Salvatore Puglia’s visual work is accompanied by investigations into documentary sources of images, traces, texts and bestiaries which range from the shadow of lost paradises to earthly purgatory. Eight new works are on display, taken from the zoological plates by the French naturalist Georges Louis Leclerc Buffon. The artist uses prehistoric petroglyphs, going far back in time, superimposing maps and text by Walter Benjamin. An artist-detective, this former historian rises above the human anthill to improve our vision, to tackle head-on all the data, to think and understand the differences and the relationships between them. Buffon observed nature at its least forgiving, as in From Pompeii, during the eruption of Vesuvius in 79 CE—torrents of mud, ash and lava—stopping time and trapping bodies and animal bones which were later made into molds. Like Buffon with his mirror maps, Puglia also uses glass, into which he engraves texts, autobiographical clues and the mirror. He has freed himself from the yoke of authority and a certain idea of History, embarking instead into the world, or its traces.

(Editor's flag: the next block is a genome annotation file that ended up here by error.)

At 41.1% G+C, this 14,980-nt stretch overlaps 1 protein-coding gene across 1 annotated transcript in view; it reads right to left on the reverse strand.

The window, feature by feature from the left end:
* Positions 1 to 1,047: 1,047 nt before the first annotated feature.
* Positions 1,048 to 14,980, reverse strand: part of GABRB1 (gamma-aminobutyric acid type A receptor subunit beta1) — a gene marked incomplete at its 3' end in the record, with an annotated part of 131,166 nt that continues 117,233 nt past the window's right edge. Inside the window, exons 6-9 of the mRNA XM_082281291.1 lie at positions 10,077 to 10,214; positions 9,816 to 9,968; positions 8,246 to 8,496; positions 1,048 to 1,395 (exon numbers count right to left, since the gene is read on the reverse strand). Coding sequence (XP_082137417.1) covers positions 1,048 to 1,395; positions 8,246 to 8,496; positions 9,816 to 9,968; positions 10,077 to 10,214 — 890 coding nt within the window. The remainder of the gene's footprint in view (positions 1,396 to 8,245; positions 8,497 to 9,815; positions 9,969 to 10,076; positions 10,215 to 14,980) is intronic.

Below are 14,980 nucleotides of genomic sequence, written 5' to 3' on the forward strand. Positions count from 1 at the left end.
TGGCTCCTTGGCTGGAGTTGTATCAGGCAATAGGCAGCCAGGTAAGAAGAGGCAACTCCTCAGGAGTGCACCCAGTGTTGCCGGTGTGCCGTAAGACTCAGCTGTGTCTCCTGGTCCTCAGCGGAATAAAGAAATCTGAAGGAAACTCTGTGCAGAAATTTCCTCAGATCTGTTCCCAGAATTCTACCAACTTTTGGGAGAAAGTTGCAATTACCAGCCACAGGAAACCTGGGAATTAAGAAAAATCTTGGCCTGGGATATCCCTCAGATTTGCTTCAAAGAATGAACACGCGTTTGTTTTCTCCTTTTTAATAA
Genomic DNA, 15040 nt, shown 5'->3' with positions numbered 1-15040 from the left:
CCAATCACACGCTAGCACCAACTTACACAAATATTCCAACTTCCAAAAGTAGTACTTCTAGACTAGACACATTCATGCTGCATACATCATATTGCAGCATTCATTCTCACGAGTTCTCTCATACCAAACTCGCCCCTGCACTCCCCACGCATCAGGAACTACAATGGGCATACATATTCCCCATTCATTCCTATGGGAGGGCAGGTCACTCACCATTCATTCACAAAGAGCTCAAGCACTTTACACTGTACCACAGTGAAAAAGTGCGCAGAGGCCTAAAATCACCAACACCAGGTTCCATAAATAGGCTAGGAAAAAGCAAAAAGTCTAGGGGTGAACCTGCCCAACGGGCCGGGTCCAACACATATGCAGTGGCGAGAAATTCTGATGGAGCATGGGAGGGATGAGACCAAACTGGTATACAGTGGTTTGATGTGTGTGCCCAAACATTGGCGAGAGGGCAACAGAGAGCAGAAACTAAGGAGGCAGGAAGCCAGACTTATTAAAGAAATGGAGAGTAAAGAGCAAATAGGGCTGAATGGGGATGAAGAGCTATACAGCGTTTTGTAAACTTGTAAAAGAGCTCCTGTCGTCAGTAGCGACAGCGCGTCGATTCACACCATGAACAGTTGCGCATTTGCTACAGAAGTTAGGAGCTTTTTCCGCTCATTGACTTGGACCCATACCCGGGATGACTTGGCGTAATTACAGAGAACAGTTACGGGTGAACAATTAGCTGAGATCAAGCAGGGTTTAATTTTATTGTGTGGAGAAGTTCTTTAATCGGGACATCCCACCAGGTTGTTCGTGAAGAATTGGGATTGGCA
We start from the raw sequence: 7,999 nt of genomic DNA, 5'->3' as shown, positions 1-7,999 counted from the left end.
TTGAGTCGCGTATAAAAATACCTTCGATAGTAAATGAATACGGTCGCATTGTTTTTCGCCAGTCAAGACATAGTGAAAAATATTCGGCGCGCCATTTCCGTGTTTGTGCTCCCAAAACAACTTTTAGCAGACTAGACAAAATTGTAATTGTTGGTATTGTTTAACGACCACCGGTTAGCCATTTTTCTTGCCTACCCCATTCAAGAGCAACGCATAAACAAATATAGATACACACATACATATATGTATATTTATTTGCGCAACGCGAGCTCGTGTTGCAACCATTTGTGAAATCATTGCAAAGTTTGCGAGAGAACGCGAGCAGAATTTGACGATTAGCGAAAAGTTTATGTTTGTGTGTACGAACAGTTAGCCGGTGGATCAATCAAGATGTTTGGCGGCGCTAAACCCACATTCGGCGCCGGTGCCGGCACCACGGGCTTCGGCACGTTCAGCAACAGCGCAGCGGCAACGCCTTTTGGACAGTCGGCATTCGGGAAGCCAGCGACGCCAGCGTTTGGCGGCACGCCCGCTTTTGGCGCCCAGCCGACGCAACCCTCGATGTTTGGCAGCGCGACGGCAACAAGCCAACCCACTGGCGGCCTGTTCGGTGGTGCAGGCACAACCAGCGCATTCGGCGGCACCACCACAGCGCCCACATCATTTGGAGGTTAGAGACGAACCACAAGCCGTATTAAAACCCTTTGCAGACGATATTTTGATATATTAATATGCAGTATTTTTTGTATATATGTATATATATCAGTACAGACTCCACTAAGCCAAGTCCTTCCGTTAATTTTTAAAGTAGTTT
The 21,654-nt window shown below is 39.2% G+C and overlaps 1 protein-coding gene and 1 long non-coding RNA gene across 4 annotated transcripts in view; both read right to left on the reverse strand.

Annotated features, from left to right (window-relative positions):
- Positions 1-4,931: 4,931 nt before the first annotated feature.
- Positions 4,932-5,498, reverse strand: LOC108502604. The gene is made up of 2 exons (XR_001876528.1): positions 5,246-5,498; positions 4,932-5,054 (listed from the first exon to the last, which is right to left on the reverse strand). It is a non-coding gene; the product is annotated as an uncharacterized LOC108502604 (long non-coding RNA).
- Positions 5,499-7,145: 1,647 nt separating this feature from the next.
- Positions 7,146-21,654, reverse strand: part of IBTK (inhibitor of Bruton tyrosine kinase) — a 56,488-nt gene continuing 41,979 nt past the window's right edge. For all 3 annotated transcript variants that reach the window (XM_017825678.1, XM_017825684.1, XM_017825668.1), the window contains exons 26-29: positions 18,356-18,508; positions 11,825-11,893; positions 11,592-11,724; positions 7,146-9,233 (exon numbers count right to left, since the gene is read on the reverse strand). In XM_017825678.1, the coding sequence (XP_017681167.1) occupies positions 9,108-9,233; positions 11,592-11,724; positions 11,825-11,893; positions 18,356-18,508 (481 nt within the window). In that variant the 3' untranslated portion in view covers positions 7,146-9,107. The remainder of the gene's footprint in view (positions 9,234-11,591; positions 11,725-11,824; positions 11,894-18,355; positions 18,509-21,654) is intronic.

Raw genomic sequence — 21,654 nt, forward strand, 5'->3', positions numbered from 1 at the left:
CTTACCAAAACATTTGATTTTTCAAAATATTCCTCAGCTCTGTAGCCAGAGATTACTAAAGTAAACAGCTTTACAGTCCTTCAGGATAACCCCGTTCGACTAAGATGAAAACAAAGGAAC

Read the full article on the French version of L’Oeil.
Eden by Salavatore Puglia
From April 3rd to May 16th, 2015
11 Rue de la Calade